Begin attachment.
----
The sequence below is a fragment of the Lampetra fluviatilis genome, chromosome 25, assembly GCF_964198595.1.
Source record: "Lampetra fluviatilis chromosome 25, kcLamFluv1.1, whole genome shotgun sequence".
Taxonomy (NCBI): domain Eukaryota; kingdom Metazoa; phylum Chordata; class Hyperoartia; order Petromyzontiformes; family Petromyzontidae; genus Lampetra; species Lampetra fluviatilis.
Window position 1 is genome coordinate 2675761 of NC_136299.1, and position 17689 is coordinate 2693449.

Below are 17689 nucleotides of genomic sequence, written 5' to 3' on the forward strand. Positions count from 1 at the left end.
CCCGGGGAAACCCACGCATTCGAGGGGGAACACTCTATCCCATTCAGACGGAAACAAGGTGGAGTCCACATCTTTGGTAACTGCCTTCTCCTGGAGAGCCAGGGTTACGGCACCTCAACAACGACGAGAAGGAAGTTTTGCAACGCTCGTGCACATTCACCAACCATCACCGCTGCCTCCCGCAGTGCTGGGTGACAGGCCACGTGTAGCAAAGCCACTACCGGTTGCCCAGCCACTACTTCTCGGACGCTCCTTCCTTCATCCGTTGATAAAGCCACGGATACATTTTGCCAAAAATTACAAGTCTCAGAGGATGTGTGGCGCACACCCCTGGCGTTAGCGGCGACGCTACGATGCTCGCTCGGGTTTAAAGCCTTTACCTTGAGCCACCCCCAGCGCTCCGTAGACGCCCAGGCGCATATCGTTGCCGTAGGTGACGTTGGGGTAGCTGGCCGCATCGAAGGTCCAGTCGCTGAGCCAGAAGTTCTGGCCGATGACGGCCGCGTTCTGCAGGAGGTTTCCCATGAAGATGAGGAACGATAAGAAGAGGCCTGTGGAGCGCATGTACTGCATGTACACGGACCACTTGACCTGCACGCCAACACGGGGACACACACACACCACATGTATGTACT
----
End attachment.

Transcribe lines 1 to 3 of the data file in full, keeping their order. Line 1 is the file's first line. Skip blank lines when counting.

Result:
The sequence below is a fragment of the Lampetra fluviatilis genome, chromosome 25, assembly GCF_964198595.1.
Source record: "Lampetra fluviatilis chromosome 25, kcLamFluv1.1, whole genome shotgun sequence".
Taxonomy (NCBI): domain Eukaryota; kingdom Metazoa; phylum Chordata; class Hyperoartia; order Petromyzontiformes; family Petromyzontidae; genus Lampetra; species Lampetra fluviatilis.